Big Projects for the President
Jude Wanniski
May 12, 1997


Memo To: Joe Klein, The New Yorker
From: Jude Wanniski
Re: Clinton's lack of ambition

My congratulations on your little piece in the May 12 issue, commenting on the President's strange silence, his absence of energy, the lack of any kind of agenda that might equate with his securing his place in history. I had not seen his quote in USA Today: "One of the things I learned with Hillary is that in the absence of a genuine immediate crisis you can make more progress if you have a discernible, step-by-step plan than you can by asking Congress to do more than the system will bear." Then your closing: "Sometimes, however, the system needs a kick in the pants. The Bill Clinton who came to Washington in 1992 seemed ready to administer that corrective. He wasted a lot of energy, and careened down some fairly dramatic blind alleys, but there was a freshness and vigor that made public life seem vital for a time. He showed a flash of that form in Philadelphia, raising AmeriCorps from the near dead, but it was only a moment, a small gesture, inducing a twinge of nostalgia in old friends who once harbored grand hopes for his Presidency but have now moved on."

But Joe, the President was only re-elected on the pledge to protect the American people from Newt Gingrich and the Republican Congress. It isn't as if there are not many great things he could do that need to be done. The tax system has to be rebuilt. A monetary system has to be built that is worthy of the only superpower, imperial America. Indeed, an entire new world order has to be planned, with the cooperation of the rest of the world.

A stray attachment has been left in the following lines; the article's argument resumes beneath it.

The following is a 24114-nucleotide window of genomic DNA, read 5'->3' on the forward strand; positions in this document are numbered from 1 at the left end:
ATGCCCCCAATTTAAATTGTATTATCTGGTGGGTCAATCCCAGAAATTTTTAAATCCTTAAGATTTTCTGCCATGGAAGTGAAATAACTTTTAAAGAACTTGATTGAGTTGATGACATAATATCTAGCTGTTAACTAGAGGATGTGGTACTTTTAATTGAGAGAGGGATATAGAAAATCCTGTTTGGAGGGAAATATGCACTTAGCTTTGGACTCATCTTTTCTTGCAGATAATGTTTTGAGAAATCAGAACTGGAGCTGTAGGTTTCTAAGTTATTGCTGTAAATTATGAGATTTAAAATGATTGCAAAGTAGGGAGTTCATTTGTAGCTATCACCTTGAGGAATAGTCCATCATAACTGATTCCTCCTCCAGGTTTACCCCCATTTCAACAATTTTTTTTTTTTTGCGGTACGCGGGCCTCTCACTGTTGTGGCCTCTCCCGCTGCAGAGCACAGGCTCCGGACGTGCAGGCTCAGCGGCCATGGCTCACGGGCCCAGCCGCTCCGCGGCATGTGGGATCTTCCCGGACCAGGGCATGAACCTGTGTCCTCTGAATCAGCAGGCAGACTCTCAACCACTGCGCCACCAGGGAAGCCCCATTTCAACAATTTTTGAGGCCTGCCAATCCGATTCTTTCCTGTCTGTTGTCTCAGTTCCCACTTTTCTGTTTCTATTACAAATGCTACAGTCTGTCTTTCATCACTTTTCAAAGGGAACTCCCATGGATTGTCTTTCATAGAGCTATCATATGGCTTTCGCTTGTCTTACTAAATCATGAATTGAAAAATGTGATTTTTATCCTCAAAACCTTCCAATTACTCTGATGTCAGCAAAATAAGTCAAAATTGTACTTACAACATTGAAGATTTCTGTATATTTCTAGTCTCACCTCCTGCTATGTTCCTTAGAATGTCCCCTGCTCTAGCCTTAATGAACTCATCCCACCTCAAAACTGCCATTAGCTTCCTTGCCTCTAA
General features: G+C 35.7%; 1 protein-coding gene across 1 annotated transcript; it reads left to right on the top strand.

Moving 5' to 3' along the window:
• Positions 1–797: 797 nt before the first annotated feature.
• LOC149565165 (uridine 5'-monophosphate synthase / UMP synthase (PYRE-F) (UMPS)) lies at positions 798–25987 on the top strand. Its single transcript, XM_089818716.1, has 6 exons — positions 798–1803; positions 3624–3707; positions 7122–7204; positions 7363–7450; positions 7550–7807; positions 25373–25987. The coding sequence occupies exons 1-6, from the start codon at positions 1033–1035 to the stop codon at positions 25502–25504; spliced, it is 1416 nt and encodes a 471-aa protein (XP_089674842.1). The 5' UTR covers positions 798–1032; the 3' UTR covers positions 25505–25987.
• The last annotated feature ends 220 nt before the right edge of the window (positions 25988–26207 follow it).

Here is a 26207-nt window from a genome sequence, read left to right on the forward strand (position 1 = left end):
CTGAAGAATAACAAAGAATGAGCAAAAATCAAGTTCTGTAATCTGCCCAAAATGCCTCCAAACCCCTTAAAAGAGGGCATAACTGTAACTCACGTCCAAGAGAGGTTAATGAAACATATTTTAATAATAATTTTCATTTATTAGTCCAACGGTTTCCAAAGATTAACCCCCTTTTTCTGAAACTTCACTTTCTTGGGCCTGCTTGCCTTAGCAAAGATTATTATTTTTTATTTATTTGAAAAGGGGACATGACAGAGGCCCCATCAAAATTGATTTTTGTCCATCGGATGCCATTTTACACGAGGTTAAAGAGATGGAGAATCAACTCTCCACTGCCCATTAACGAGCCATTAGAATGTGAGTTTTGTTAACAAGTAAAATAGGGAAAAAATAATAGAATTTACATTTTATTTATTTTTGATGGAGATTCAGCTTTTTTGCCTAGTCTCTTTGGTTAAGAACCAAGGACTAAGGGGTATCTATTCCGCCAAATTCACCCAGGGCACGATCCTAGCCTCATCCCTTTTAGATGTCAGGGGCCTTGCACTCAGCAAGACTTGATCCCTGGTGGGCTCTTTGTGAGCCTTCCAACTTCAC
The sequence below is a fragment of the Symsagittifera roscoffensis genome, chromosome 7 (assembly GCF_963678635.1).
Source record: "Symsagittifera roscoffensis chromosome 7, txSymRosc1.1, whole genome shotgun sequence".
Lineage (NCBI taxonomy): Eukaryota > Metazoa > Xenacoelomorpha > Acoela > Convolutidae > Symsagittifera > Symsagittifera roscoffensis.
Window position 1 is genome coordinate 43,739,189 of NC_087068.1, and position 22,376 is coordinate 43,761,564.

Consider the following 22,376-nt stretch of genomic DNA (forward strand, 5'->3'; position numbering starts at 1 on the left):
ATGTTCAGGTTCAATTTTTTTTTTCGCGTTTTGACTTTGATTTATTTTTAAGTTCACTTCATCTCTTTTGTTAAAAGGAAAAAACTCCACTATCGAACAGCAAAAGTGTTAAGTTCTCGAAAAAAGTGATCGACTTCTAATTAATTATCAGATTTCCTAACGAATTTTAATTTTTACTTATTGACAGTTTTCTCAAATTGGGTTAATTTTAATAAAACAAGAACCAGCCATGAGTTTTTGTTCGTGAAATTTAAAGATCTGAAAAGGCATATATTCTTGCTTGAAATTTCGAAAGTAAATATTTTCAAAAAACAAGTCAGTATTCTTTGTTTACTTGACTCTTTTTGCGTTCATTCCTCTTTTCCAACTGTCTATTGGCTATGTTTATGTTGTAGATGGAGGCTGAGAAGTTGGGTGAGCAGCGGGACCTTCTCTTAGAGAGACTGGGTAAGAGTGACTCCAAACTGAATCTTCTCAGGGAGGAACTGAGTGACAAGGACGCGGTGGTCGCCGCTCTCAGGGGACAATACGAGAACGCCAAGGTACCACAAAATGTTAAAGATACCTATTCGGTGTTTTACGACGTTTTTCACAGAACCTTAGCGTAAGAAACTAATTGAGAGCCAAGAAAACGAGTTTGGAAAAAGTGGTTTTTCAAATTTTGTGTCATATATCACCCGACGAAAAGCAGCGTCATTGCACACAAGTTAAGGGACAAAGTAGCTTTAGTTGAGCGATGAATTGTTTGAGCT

These are all gigantic projects, which Clinton should be tackling. He can only do so with those Republicans who know what has to be done, the ones with the ideas, the ones in control of the core of the government the legislative branch. It is no wonder the President's state of mind borders on depression when his own Cabinet is composed of partisan naysayers. The worst of them is Treasury Secretary Bob Rubin, who delights in advising the President that he stands ready to block any reforms the Republicans propose.

At Christmas time, when the President met for more than two hours with House Ways and Means Chairman Bill Archer, there seemed to be a genuine spark of optimism that the White House and Congress could work together on fundamental tax reform. Thanks to Rubin and his cohorts, nobody is talking about such grand canvas ideas. Why not take some time yourself, Joe, and explore this terrain. With a little effort, I think the President could throw aside his psychological crutches and become as good as new.